For the last three weeks during the Media 1 workshops we’ve had to use Premiere Pro to work on our current project briefs. Originally this started with me struggling through the download process, but then getting it, then struggling with the first stages of sequencing, then getting it, then struggling with the first stages of editing, then getting it. So hopefully if I continue on with this trajectory I will slowly get everything about Premier Pro even if it’s an arduous process at first.

Currently I’m attempting to delve deeper into colour correction so as to further enhance the visual beauty and balance within my shots for Project Brief 2, I have a rough understanding of it, but could definitely be a whole lot better. It seems like each of the people within my workshop understand a different thing about Premiere Pro, maybe thats means if we all combine we can make one good editor?

Hopefully by the end of this year we’ll make twenty three good editors rather than one?

Catch you later, Louise Alice Wilson

Holes, Spaces Between And Gaps

Editing is a process of leaving ‘holes, spaces between and gaps’. Jeremy Bowtell suggests that deep engagement comes from the audience having to do the work for themselves, especially in relation to film narrative or key elements of the plot. You can see the effect of this more extremely in works like Donnie Darko, Mulholland Drive or Inception, where the film gets to live on within online realms for years after its release simply due to clever narrative ambiguity.

Creating meaning is also a key element of the editing process; editors manipulate the content to steer the audience in a particular direction simultaneously encouraging viewers to complete the argument in their head. Eisenstein, a soviet filmmaker of the 1920’s was a pioneer in the theory and practice of montage and juxtaposition. He believed that films should be “a tendentious (argumentative) selection and juxtaposition”, thus influencing the audience in a desired direction. Most films do in fact seek to string the audience along a particular line of reasoning as it’s one of the main facets of narrative film, it’s just that they throw enough confounding material in to make you believe you had to conduce it for yourself.

Edward Dmytryk, a Canadian-born American film director, who is known for his 1940’s film noir’s believed that you should never make a cut without a positive reason. He believed that if unsure about the exact frame to cut on, you should always cut long rather than short. Bowtell states that to cut short is often to obvious and startling to the viewer, thus making longer shots preferential. Dmytryk also believes that filmmakers should prioritise substance over form; think about what you are trying to say, rather than how you are going to say it. It’s easy to get caught up in form, but ultimately form alone won’t make a great film.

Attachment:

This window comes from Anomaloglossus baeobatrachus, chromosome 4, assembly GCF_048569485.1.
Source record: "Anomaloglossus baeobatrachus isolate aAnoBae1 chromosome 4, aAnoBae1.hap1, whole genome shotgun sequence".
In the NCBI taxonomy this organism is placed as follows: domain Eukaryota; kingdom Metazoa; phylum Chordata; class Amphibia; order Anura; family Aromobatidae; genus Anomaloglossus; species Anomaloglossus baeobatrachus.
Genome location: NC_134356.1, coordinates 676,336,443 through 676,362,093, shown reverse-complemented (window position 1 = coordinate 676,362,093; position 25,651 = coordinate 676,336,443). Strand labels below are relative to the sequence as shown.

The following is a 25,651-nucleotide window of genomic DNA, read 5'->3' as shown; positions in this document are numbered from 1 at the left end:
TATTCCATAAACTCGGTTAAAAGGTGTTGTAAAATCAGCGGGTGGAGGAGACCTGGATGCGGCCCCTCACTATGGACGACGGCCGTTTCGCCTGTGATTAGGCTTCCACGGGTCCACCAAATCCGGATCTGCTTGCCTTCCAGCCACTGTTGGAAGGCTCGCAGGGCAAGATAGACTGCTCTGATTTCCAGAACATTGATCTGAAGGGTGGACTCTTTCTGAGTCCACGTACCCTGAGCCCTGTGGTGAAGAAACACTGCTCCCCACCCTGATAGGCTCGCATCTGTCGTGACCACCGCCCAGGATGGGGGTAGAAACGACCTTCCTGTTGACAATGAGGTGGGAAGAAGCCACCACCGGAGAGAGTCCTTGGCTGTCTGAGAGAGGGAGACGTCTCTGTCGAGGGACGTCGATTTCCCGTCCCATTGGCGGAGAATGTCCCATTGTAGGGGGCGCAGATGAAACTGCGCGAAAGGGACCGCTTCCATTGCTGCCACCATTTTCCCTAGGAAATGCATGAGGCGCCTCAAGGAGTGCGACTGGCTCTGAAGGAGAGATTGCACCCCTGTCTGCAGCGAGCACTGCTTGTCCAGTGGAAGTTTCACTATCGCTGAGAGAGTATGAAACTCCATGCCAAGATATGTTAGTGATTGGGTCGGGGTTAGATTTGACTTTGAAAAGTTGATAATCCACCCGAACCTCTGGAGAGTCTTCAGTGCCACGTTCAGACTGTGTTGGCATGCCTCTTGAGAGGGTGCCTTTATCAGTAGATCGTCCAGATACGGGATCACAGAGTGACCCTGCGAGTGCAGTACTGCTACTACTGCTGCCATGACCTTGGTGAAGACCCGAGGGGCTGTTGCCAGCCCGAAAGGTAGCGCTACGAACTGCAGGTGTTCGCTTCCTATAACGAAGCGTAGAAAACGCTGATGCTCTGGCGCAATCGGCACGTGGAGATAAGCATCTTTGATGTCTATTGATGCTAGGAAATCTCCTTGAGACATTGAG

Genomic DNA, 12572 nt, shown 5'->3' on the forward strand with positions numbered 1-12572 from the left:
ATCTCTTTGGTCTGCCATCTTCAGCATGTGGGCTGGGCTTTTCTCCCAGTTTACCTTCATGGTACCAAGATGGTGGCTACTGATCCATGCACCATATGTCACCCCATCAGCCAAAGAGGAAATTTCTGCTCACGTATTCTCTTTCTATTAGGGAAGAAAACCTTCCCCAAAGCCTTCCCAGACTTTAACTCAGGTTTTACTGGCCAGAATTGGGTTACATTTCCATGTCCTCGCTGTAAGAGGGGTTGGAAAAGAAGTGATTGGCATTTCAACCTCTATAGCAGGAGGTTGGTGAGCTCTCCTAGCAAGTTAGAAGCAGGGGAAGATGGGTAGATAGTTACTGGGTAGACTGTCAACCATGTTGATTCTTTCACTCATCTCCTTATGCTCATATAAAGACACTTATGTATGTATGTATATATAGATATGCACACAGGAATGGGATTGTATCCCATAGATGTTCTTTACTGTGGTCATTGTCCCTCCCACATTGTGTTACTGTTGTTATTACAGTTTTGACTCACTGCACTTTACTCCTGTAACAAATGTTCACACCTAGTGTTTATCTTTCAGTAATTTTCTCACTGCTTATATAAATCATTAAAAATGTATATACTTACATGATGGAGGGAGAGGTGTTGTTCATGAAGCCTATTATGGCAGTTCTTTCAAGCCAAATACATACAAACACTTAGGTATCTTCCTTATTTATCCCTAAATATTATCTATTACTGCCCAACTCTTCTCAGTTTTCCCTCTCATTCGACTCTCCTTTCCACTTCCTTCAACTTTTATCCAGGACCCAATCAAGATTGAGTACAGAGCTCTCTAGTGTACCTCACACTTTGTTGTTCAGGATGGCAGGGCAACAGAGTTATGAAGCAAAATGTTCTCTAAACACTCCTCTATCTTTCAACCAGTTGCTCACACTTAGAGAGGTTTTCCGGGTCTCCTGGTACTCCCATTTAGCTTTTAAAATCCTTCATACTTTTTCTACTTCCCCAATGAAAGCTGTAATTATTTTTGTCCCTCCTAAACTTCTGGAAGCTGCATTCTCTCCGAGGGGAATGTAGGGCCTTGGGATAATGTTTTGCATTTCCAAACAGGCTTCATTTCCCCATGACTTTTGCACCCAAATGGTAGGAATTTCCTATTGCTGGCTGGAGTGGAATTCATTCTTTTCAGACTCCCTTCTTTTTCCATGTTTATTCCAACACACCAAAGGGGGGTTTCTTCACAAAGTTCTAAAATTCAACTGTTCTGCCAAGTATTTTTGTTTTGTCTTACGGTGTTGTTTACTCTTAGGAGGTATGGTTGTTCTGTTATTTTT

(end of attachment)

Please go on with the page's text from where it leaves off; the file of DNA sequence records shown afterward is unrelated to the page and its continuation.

Walter Murch, an American film editor and sound designer focuses on three key elements in regards to editing: emotion, story and rhythm.

  • Emotion: Does the cut reflect what the editor believes the audience should be feeling at that moment?
  • Story: Does the cut advance the story?
  • Rhythm: Does the cut occur at a moment that is rhythmically interesting and ‘?right?’?

The three key elements mentioned above can be seen in the scene from Martin Scorsese’s ‘Casino’ edited by Thelma Schoonmaker called ‘When Sam Meets Ginger’. The scene shows the casino manager Sam (Robert De Niro) as he is first introduced to Ginger (Sharon Stone). Within the scene juxtaposition occurs between the chaos of the chips flying and the statuesque Sam and his face as he watches, the chaos caused by the blonde bombshell Ginger.

In terms of emotion: A love story has blossomed by the time De Niro has gotten to the casino floor.

In terms of advancing the story: There is no dialogue, but all of the story is told through Sam and Gingers eye-contact and the timing of these edits; cutting long rather than short.

In terms of rhythm: The scene flows through a series of high intensity, excessively energetic shots with various jazz, blues and 50’s pop soundtracks, to completely still shots comprising no audio at all, leading up to a crescendo as the couple first meet.

This scene alone, was enough to make me fall in love with the film Casino, which is a testament to the power of editing, without great editing a film can fall flat on it’s face. However editors like Thelma Schoonmaker are often the unsung heroes of the film industry, firmly placed behind the scenes, but times they-are-a-changing…